The day I concluded reading The Uninhabitable Earth coincided with the news that Verkhoyansk, Russia, north of the Arctic Circle, had recorded its highest temperature ever – 38C (100.4F). Another stark sign that climate change warnings have been surpassed by climate reality.
Not only is Wallace-Wells’s book timely, it’s replete with climate science written in a friendly journalistic style, expanding upon and updating what we have all been hearing about for years now. What will make this book stand out from the rest in the popular science subgenre of environmental disaster tomes is its self-awareness. A key moment follows some 100-plus pages, describing where the earth is now and the likely catastrophes ahead, with these brilliant lines:
‘IF YOU HAVE MADE IT THIS FAR, YOU ARE A BRAVE READER. Any one of these [past] twelve chapters contains, by rights, enough horror to induce a panic attack in even the most optimistic of those considering it.’
From there on out, the book addresses why humans have done so little. Wallace-Wells is good at summing up the political explanations with the added narrative here and there, charting corporate and government collusion and how the economic arguments against green technologies are no longer debateable as the economic cost of climate change is being realised.
Another reason why we humans have done so little given the size and gravity of the climate crisis can be found in those hidden areas of infrastructure projects being untaken across the world. Wallace-Wells gives the example of the production of concrete. At first appearance it’s benign, part of the building of much needed homes or part of the urbanising and creating in areas where farming is no longer feasible. Concrete manufacturing is ‘the second most carbon-intensive industry in the world.’ This point is followed by the mind-numbing statistic that China has poured more concrete in the past year than the US used in the entire twentieth century.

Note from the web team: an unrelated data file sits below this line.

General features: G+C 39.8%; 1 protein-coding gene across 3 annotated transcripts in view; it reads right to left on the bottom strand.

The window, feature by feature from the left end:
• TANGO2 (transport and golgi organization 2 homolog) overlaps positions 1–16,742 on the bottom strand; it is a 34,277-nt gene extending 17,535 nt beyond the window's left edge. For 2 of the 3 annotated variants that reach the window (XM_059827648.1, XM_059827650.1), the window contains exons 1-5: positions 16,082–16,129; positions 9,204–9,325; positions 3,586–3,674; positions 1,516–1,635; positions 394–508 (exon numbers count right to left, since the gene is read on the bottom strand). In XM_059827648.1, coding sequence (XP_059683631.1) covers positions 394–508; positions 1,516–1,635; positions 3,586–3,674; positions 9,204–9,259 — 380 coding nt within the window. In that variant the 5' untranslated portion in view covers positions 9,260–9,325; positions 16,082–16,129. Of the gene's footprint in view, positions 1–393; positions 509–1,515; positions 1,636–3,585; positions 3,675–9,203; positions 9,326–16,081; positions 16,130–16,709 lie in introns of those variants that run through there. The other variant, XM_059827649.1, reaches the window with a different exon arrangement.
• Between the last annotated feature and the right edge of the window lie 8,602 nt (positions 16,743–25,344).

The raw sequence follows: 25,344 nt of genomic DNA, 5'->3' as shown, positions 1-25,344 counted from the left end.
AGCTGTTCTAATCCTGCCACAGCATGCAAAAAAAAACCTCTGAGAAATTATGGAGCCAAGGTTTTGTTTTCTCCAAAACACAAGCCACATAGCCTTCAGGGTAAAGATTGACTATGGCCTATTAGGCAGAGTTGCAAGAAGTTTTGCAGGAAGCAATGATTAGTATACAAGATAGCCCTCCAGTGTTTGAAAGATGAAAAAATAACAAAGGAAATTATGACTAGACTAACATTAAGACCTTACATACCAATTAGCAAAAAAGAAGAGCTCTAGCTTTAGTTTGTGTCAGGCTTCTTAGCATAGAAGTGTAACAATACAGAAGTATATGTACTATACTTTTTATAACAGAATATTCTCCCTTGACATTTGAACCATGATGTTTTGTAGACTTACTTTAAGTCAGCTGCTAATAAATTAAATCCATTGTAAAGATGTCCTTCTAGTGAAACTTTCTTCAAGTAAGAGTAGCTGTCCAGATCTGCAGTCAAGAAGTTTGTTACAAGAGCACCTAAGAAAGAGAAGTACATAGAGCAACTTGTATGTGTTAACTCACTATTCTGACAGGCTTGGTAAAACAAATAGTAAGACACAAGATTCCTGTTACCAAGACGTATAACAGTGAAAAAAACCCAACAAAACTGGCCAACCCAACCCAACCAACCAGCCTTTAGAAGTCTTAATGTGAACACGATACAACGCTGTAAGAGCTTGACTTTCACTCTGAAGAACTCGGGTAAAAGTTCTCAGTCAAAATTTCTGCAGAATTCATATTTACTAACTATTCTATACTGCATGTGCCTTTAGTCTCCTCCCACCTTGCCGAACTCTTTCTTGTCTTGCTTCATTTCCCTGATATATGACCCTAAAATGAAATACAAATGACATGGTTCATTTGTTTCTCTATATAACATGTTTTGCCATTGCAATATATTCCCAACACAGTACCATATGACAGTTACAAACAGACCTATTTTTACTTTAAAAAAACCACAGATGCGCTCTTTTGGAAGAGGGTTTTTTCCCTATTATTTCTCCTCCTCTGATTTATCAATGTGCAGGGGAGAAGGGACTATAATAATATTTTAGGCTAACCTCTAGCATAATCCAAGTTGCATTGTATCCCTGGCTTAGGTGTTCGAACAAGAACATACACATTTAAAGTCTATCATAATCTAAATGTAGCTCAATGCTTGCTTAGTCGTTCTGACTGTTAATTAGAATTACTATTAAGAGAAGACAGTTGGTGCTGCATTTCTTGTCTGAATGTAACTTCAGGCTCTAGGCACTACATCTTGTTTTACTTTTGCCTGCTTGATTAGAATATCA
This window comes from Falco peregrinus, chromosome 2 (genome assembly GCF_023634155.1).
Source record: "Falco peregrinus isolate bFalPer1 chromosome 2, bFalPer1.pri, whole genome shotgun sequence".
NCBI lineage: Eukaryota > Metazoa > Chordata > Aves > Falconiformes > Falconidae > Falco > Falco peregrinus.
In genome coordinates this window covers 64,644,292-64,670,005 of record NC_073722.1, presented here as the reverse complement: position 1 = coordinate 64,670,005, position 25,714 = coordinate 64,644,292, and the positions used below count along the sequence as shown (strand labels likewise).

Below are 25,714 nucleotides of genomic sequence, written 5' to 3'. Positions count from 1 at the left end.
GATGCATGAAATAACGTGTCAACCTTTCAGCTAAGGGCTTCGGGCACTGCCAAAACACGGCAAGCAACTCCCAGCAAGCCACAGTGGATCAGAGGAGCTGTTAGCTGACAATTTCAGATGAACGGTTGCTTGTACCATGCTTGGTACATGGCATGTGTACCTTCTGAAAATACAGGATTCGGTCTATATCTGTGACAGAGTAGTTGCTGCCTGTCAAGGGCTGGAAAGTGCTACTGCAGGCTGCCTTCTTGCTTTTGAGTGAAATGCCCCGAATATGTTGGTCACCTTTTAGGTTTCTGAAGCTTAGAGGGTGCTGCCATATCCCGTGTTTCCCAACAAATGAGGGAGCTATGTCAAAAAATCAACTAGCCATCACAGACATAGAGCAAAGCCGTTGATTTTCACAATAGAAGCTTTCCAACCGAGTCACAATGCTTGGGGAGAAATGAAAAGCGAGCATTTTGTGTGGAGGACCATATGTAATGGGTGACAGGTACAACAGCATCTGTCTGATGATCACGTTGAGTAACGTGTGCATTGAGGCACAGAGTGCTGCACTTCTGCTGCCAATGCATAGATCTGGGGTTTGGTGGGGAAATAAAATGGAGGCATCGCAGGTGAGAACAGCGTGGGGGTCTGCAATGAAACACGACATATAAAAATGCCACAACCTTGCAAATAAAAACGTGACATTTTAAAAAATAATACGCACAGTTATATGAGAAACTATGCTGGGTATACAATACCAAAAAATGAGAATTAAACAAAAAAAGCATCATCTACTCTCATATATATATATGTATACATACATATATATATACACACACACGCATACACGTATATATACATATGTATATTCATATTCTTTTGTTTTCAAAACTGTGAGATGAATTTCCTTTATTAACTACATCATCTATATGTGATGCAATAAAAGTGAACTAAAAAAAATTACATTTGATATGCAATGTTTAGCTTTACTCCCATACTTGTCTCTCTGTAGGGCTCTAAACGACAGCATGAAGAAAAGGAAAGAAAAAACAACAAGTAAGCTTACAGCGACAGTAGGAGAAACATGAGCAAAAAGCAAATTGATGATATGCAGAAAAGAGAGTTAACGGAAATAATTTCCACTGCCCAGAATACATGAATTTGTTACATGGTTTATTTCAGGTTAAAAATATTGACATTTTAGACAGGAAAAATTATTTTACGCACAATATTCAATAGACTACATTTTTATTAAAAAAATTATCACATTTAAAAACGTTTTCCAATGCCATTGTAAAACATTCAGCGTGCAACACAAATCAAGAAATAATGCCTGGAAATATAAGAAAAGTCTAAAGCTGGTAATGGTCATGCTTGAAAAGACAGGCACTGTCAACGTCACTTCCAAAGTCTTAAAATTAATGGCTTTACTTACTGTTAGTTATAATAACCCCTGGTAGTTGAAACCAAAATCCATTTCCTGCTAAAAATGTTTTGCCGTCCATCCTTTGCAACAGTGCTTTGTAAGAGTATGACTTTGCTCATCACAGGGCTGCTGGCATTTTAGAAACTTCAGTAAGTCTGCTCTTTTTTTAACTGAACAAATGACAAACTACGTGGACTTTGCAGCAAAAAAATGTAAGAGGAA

The flipside of this – knowledge of the damage being done and how much worse life on earth is going to get – also freezes us into inaction. Bleak scenarios are hard to process. I have written in this blog before about solution aversion and how it has contributed to climate change denial, but Wallace-Wells goes beyond this by stepping into the psyche of the average person. Put simply, most of us don’t want to appear pessimistic. I know – I have been offended in the past by being called a pessimist, when I felt I was firmly in the realist camp. And then there are those who acknowledge climate change and relish the idea of the end of the earth is approaching fast. Luckily for us realists, Wallace-Wells battles with these ‘doomsters’, pointing to their inaccurate predictions and use of folk science. With that, Wallace-Wells does give the reader some hope for the future, but clearly if and only if we do something about it.
The psychological turn and look at human nature reminds me of Robert Frost’s famous poem, which speculated on how the earth would end – by fire or by ice. While it is easy to see the literal parallels with the climate crisis, the emotional interpretation of Frost’s poem – destruction by hate or obsession – holds here as well, and The Uninhabitable Earth is a worthy reminder.